File formats determine how data can be used. It is important to decide what file formats to use for data collection, data processing, data archiving, and long-term preservation.
Files are saved in different formats. File formats are standard ways to store data on a computer and define how bits are used to encode information in a digital storage medium. Files are usually named like this: [prefix].[suffix] or filename.type. The prefix is a name which is used to identify the file, and the suffix indicates the file type. In this way files of the type .txt are text encoded files and usually contain text and/or numbers. Images are often saved in .jpg or .bmp while audio can be saved in the .mp3 or .wav file format.
Some file formats are proprietary – like .nef or .wma which are owned by Nikon and Microsoft. Other file formats like .txt or .csv are non-proprietary and can be used with a variety of software. Different file formats have different characteristics and properties and thus determine how data can be used. The purpose of a file should help determine which file format to choose. Therefore, you may have to keep some data files in multiple formats. It is important to plan what file formats to use for each purpose: data collection/ processing/analysis, reuse, and preservation.
When it is necessary to save files in a proprietary format, consider including a readme.txt file in your directory that documents the name and version of the software used to generate the file, as well as the company that made the software. This could help you down the road, if you need to figure out how to open these files again.
Make sure that the file formats you choose can hold the necessary data elements and information you need. Here are a few examples:
The researchers in the ISSP use both STATA and SPSS in order to accommodate that data users can use their preferred statistical software.
Both are proprietary formats for statistical data, but the formats can retain a lot of the information in the data like the values and variable names as well as variable and value descriptions (labels) that cannot be stored in CSV.
Conversions between the two formats are easily done as each software solution supports saving in other formats. To make sure that no information is lost in file conversions, a copy of the original dataset is kept unaltered.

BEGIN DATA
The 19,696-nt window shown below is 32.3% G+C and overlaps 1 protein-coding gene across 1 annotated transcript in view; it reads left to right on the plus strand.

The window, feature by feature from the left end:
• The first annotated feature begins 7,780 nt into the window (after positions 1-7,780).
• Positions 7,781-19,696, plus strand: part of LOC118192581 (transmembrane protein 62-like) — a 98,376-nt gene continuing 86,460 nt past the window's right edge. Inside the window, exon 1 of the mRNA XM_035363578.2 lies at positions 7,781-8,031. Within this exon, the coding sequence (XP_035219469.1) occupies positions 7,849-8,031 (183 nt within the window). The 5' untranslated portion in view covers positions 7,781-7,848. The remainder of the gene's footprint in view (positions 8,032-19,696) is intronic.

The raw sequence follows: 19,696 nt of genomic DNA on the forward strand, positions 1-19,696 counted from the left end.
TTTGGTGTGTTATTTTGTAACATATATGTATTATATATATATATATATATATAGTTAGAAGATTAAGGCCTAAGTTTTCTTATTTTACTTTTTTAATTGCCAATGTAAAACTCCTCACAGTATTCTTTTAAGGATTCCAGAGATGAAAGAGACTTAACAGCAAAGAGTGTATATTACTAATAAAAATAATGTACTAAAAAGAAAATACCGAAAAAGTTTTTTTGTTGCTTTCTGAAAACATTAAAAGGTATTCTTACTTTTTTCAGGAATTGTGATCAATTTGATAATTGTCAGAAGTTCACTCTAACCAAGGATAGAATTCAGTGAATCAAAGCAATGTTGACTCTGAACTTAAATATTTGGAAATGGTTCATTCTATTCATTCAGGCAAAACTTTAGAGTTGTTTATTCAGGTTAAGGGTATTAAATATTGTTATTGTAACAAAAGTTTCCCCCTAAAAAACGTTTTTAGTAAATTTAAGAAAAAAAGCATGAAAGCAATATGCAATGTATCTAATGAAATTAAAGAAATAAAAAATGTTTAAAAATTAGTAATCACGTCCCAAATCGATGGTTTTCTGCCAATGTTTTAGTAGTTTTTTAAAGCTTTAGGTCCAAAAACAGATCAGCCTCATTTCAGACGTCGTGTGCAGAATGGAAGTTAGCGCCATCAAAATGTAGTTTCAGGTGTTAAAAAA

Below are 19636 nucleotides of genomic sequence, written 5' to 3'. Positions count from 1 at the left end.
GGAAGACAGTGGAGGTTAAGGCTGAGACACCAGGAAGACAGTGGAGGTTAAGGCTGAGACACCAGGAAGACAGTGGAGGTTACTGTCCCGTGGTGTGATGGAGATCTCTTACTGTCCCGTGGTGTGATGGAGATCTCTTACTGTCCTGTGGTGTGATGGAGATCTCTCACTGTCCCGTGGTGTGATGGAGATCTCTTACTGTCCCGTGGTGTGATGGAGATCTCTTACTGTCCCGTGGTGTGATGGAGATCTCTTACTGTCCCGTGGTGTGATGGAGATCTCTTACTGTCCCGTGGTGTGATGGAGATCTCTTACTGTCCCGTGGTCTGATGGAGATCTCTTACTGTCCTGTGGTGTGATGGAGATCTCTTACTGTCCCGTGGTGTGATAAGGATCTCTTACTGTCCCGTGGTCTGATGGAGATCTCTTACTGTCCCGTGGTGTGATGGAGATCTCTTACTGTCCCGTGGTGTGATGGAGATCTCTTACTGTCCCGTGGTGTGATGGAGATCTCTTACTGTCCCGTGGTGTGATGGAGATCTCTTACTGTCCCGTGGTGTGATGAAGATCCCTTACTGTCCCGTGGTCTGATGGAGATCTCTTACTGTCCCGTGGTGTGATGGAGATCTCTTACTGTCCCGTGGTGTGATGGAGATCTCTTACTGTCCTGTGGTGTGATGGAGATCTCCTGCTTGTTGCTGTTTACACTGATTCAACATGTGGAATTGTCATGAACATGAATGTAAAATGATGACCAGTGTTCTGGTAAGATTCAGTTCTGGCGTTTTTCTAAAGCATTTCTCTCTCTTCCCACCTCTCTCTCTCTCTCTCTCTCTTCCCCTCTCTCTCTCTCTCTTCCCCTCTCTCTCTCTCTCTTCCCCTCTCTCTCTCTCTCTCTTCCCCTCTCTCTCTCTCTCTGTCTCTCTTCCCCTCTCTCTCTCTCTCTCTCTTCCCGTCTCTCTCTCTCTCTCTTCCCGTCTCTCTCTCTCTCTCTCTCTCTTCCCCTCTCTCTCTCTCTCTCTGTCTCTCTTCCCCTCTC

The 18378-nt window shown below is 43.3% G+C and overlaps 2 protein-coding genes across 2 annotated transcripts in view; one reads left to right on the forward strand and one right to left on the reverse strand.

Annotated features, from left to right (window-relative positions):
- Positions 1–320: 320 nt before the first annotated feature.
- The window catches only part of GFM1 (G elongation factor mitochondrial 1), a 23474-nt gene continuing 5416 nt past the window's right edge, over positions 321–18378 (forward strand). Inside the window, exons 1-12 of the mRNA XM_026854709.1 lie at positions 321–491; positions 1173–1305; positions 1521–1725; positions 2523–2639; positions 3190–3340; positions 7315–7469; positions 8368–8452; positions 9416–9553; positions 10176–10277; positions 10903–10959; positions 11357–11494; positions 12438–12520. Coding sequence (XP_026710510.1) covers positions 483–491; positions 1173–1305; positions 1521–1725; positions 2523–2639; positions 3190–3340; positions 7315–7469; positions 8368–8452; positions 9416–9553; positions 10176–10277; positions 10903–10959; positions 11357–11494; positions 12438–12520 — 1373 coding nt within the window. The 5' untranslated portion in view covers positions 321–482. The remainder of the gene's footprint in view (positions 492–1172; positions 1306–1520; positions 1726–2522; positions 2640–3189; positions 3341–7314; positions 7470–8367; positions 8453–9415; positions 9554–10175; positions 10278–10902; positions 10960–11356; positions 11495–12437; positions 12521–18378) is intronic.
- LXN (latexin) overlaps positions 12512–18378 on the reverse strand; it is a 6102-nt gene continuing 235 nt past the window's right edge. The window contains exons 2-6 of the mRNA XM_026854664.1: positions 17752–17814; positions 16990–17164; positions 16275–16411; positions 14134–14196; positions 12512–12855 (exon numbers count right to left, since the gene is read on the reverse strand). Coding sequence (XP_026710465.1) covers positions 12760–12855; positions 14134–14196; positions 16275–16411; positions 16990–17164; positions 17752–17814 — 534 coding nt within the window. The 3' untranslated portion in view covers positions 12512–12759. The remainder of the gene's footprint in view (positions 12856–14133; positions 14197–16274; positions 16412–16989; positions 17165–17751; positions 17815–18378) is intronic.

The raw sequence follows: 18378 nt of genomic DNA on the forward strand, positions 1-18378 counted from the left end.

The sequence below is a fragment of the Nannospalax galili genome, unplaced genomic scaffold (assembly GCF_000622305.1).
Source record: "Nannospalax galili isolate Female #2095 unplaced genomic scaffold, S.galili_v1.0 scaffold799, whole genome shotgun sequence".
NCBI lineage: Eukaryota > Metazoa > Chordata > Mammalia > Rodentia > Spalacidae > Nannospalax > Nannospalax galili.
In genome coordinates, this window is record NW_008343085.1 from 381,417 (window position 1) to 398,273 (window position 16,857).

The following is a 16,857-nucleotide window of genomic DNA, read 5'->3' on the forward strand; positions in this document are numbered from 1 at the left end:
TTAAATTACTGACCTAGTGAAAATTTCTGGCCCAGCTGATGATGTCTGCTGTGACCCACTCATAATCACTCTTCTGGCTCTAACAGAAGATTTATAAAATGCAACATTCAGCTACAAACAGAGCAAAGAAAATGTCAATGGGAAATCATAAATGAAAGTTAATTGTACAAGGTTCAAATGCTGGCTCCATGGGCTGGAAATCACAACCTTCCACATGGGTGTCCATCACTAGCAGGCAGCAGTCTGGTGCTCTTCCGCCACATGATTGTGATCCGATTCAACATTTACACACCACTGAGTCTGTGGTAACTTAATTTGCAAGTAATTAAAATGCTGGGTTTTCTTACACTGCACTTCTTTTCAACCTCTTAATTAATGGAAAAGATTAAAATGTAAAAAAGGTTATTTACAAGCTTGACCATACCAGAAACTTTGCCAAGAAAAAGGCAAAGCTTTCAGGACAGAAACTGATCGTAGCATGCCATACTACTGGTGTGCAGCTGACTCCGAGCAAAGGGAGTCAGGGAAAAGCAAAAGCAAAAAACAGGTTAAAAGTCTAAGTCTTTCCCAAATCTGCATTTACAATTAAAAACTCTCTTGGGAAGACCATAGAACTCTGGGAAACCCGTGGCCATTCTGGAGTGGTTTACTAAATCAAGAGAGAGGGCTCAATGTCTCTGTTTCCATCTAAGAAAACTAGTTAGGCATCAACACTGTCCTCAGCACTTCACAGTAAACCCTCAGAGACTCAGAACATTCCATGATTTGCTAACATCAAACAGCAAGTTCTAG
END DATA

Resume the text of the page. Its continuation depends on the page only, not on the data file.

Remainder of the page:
STATA (click to enlarge)
SPSS (click to enlarge)
You have to consider whether the file formats used for data collection, processing, and analysis are also appropriate formats for long-term preservation.
Choosing the right file format for publishing and preserving research data determines how or even if you or others can access and use the data later.
Here are some examples of preferred FAIR file formats for preservation:
Containers: TAR, GZIP, ZIP
Databases: XML, CSV, JSON
Geospatial: SHP, DBF, GeoTIFF, NetCDF
Video: MPEG, AVI, MXF, MKV
Sounds: WAVE, AIFF, MP3, MXF, FLAC
Statistics: DTA, POR, SAS, SAV
Images: TIFF, JPEG 2000, PDF, PNG, GIF, BMP, SVG
Tabular data: CSV, TXT
Text: XML, PDF/A, HTML, JSON, TXT, RTF
Web archive: WARC
Not the format you were looking for? See this Wikipedia page on different file formats.
To share his data, Nikola Vasiljević uses the same netCDF file format which allows him to store a subset of the experimental data and associated metadata in the same file. He uses the netCDF format since it is the standard in his research community and therefore interoperable and reusable for anyone.
When choosing file formats to publish or preserve your data, try to keep the following considerations in mind:
To ensure the interoperability and reusability of your data, it is vital to preserve the data in a format common to your field.
For example, as long as Carsten Brink is working with the images and the patients, he would not convert his DICOM images to TIFF, because the TIFF-format cannot contain all the metadata that are captured in the DICOM format (patient data, place of tumour, duration and dose of radiation etc.). But if the purpose later on is to preserve the images themselves, then TIFF would be an appropriate format. Any relevant metadata could be saved in another file in TXT format.
This is the so-called sidecar approach.
Time is a critical factor for the right choice of preservation formats.
The longer the time span for the future use of the data, the more you will have to use open, standardised and well documented file formats in order to avoid obsolescence.
At the same time, you must consider the storage media for your data – where to store your data? For more information, have a look at the Access to data page.
To avoid loss of information in file conversion, it is important to use a common, multi-platform file format that follows specific standards, as you work on the data across different platforms and software solutions.
If conversion to an open data format could result in some data loss from your files, you might consider saving the data in both the proprietary format and an open format. Also there might be errors in the conversion software that is used, so it is a good idea to check the data before and after.
For example: If you need to keep the history of changes in a document written in MS Word, you should not keep the file in pdf only, but in both formats, to ensure optimal usability and preservation of data and metadata. This might not always be possible due to storage space constraints but is worth considering.
Many journals, archives and data repositories require that data are uploaded in certain file formats.
This is important to plan for already in the beginning of your project, so you can choose the best file format for collection, processing and ultimately sharing with conversion between the different phases of your research in mind.
If you are using the Danish National Archives for preserving your research data, be aware that they require certain formats. See more here.
See FAIRsharing.org. Here Standards are linked to repositories.